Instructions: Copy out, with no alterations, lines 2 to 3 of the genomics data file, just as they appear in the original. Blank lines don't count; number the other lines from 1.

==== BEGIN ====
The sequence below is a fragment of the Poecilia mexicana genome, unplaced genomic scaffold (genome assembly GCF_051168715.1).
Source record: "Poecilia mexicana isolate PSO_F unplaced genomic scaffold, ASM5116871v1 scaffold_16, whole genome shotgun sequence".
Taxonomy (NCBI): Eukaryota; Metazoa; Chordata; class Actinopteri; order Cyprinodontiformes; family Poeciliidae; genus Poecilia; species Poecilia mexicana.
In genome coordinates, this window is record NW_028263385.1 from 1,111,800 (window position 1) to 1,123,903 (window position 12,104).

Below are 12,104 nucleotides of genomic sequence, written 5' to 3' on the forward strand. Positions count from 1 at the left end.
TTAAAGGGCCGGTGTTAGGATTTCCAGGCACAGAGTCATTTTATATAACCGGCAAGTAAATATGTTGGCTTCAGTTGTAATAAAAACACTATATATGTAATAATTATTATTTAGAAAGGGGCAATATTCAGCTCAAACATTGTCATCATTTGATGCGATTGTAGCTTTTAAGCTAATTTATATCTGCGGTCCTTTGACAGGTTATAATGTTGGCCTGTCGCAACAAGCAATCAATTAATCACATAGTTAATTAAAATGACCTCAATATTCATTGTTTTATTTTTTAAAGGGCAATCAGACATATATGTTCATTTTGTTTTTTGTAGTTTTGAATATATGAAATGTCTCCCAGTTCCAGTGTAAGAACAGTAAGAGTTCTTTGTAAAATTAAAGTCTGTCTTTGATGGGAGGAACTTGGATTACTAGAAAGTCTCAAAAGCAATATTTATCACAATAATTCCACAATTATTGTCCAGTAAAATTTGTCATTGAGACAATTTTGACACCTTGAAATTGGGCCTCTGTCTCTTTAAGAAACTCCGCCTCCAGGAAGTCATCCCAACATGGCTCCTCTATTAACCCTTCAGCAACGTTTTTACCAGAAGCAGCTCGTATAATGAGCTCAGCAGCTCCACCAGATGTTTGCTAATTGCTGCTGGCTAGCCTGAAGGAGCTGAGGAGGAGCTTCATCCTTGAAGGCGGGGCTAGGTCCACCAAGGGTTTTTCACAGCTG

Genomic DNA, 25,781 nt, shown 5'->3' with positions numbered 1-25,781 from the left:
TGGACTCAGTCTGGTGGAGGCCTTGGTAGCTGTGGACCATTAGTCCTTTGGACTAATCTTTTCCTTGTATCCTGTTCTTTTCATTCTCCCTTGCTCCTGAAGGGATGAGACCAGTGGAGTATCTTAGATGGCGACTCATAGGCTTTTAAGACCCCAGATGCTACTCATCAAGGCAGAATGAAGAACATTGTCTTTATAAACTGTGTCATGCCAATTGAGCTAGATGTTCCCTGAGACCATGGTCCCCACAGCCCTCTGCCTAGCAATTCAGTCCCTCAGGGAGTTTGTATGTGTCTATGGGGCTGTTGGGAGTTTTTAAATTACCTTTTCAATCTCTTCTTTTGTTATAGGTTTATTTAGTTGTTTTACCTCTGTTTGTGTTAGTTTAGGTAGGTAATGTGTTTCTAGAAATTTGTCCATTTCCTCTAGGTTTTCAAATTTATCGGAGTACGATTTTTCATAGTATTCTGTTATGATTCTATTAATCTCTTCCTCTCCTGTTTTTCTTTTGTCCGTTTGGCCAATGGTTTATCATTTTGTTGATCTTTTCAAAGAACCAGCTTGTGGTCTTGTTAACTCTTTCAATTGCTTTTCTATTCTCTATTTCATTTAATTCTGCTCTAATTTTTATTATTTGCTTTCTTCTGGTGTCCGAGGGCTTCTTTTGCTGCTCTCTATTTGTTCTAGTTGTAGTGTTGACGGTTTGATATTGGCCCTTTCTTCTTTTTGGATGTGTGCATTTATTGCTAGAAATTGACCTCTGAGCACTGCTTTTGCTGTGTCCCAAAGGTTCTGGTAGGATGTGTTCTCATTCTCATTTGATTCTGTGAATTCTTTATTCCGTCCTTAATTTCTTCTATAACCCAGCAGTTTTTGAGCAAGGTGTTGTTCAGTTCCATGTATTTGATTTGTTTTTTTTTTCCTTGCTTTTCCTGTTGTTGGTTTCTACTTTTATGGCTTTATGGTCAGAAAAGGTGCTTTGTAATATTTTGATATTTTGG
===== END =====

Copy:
Source record: "Poecilia mexicana isolate PSO_F unplaced genomic scaffold, ASM5116871v1 scaffold_16, whole genome shotgun sequence".
Taxonomy (NCBI): Eukaryota; Metazoa; Chordata; class Actinopteri; order Cyprinodontiformes; family Poeciliidae; genus Poecilia; species Poecilia mexicana.